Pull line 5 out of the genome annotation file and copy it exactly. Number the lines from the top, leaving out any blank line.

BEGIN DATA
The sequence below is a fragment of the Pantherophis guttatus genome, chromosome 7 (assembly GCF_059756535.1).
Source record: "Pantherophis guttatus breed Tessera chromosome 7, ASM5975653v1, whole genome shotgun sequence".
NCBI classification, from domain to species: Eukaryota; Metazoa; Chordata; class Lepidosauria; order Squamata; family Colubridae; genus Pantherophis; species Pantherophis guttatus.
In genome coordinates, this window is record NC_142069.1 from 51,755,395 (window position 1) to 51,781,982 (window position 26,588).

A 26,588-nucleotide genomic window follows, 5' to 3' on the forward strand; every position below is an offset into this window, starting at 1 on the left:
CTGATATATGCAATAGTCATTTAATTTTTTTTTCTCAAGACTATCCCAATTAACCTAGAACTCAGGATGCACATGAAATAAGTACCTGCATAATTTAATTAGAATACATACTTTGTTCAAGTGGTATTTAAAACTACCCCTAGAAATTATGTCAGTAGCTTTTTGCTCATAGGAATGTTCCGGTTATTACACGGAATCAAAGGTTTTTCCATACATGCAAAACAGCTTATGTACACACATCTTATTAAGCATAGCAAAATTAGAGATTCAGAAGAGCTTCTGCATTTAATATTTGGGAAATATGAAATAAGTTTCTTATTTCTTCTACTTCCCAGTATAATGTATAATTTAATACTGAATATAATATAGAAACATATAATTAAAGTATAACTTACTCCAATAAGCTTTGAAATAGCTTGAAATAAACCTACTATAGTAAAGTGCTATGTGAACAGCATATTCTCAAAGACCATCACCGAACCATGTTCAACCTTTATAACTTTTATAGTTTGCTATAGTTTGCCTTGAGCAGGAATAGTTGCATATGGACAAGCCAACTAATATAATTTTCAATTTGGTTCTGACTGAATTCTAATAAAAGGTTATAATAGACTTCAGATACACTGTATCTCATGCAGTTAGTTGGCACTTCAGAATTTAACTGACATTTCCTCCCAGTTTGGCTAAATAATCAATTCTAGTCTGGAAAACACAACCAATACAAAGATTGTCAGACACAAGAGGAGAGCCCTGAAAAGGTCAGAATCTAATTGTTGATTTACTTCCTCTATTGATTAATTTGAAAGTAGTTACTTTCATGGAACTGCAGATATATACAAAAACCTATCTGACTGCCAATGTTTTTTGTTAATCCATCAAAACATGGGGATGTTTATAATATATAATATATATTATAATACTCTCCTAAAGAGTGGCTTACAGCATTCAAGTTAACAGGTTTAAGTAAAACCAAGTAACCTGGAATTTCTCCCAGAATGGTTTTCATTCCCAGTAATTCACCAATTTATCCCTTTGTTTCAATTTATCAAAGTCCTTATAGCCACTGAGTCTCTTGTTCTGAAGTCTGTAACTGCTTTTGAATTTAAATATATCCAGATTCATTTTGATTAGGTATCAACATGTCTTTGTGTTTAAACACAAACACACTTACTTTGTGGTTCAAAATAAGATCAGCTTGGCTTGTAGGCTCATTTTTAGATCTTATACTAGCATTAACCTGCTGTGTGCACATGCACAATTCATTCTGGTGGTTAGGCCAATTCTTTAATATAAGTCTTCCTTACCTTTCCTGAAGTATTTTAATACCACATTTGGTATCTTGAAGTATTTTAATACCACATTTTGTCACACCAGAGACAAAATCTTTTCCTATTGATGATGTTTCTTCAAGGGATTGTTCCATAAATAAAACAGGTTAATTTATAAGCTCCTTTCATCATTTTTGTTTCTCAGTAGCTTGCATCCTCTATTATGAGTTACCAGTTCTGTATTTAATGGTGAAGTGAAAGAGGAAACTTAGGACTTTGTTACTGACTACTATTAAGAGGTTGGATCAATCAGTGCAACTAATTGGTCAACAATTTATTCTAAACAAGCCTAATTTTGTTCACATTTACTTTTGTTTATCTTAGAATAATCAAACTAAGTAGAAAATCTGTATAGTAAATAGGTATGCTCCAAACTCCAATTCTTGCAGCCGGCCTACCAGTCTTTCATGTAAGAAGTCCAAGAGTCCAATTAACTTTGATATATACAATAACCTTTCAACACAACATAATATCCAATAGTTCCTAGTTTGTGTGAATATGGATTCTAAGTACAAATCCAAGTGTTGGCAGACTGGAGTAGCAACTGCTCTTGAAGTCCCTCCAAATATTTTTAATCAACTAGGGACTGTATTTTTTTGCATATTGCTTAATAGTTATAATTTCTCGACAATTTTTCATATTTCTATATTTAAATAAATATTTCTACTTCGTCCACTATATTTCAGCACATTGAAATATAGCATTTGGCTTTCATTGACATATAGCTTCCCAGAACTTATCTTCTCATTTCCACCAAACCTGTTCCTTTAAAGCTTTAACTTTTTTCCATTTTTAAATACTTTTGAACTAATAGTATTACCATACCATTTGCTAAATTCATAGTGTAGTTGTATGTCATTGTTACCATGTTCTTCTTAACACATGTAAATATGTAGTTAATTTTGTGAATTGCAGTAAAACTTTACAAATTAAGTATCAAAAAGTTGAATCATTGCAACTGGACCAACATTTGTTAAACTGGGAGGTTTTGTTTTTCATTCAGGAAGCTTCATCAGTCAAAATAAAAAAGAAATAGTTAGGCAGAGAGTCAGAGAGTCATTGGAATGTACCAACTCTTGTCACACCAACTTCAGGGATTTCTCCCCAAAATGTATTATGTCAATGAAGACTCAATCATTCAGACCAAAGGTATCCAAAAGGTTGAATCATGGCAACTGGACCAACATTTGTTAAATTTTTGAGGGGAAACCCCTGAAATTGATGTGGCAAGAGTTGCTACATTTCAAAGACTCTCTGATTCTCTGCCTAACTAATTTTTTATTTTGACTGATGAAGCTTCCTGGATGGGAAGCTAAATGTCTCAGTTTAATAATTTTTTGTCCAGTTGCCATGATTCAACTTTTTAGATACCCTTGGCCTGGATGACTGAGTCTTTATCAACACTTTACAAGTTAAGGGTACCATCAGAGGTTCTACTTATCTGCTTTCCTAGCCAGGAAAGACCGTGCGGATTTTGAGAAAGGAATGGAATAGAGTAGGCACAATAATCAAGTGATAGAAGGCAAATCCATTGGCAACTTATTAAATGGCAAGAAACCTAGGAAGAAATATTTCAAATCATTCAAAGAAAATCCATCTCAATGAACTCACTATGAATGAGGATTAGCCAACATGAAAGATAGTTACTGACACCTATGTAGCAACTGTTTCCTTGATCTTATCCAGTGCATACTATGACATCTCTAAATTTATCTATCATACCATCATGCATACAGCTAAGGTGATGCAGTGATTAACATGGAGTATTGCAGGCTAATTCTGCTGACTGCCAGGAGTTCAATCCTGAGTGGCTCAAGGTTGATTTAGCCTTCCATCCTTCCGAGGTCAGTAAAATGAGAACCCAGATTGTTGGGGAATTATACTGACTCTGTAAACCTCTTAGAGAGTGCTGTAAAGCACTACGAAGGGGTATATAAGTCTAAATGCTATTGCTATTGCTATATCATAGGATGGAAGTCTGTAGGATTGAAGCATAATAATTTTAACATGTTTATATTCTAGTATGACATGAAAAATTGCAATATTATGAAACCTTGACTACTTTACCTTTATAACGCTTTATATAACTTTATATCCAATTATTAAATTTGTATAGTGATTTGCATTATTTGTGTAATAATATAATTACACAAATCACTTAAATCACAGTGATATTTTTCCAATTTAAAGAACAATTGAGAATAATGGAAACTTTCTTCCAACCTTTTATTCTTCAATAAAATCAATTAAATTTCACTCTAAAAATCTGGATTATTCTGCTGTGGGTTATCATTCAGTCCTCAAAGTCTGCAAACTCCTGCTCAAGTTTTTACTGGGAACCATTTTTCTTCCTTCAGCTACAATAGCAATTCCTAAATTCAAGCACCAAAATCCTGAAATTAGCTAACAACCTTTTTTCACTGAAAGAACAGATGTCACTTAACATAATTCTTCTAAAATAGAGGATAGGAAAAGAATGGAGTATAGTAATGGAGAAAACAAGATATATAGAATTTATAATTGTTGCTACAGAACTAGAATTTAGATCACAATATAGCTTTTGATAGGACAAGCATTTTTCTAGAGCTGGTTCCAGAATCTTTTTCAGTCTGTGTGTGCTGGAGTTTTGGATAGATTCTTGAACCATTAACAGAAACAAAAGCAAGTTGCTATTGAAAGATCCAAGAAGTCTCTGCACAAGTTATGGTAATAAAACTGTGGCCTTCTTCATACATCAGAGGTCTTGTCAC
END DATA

A 26,588-nucleotide genomic window follows, 5' to 3' on the forward strand; every position below is an offset into this window, starting at 1 on the left: